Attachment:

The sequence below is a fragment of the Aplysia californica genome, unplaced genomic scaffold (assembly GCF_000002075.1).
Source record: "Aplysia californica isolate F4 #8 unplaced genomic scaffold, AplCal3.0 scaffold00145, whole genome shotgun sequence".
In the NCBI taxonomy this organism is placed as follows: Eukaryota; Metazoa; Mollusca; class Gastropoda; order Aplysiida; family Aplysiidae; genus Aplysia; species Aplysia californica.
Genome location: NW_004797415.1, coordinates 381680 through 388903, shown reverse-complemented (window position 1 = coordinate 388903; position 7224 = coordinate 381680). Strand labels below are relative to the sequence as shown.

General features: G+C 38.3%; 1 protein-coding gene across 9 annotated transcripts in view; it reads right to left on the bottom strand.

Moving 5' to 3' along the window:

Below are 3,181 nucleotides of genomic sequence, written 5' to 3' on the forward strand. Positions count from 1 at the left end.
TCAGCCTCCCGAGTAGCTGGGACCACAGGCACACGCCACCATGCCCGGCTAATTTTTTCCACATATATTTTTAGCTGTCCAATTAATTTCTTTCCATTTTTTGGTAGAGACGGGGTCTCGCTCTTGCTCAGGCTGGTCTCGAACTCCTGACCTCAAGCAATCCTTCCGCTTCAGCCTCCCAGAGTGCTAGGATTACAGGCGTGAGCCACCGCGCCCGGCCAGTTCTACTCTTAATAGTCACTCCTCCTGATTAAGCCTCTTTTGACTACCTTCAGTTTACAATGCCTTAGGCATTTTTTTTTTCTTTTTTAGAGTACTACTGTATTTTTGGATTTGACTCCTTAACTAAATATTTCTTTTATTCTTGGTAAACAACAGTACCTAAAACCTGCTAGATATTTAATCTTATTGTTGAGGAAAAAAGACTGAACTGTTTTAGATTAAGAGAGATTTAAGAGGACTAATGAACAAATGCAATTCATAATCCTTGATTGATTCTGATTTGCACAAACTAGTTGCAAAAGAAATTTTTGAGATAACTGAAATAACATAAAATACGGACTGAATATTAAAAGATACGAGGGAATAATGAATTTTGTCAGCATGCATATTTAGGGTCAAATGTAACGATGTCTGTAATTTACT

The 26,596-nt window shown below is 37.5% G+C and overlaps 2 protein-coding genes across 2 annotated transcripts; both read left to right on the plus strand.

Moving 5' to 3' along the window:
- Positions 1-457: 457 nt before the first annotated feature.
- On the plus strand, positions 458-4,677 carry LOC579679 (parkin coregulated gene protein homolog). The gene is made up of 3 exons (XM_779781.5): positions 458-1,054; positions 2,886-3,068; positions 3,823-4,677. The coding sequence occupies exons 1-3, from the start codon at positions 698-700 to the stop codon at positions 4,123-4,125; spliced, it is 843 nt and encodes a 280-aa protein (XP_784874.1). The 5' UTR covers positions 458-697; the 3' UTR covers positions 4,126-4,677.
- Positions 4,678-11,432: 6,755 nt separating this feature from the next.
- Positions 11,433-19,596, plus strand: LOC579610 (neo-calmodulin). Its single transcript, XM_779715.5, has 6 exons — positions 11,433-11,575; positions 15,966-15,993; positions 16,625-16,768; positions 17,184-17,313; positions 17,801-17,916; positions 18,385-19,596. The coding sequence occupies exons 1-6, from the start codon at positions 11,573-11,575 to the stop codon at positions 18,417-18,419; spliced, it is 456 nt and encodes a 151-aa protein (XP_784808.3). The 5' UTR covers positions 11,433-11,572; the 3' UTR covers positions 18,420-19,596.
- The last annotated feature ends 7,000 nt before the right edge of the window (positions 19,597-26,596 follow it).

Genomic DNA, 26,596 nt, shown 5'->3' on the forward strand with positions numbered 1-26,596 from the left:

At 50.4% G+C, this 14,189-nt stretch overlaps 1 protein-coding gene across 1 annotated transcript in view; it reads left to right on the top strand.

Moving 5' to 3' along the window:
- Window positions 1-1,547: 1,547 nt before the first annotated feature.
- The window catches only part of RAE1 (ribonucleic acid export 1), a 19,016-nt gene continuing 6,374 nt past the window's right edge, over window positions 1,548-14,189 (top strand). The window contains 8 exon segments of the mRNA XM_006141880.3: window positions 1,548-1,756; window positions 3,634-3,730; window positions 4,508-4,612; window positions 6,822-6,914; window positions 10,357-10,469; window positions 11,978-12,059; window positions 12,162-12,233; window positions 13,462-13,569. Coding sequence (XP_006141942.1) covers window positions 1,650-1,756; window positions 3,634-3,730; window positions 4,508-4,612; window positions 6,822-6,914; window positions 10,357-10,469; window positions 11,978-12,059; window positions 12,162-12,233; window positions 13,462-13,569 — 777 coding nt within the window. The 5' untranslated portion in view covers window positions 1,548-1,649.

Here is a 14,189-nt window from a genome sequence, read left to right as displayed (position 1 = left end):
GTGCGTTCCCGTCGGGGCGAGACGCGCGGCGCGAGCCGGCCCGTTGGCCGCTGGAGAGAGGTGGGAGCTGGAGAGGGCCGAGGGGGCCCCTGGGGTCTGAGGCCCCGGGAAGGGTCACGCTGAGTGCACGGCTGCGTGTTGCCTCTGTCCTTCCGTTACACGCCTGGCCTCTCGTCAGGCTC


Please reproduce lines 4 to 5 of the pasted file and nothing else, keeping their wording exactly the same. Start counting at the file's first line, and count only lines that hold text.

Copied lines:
Genome location: NW_004797415.1, coordinates 381680 through 388903, shown reverse-complemented (window position 1 = coordinate 388903; position 7224 = coordinate 381680). Strand labels below are relative to the sequence as shown.

General features: G+C 38.3%; 1 protein-coding gene across 9 annotated transcripts in view; it reads right to left on the bottom strand.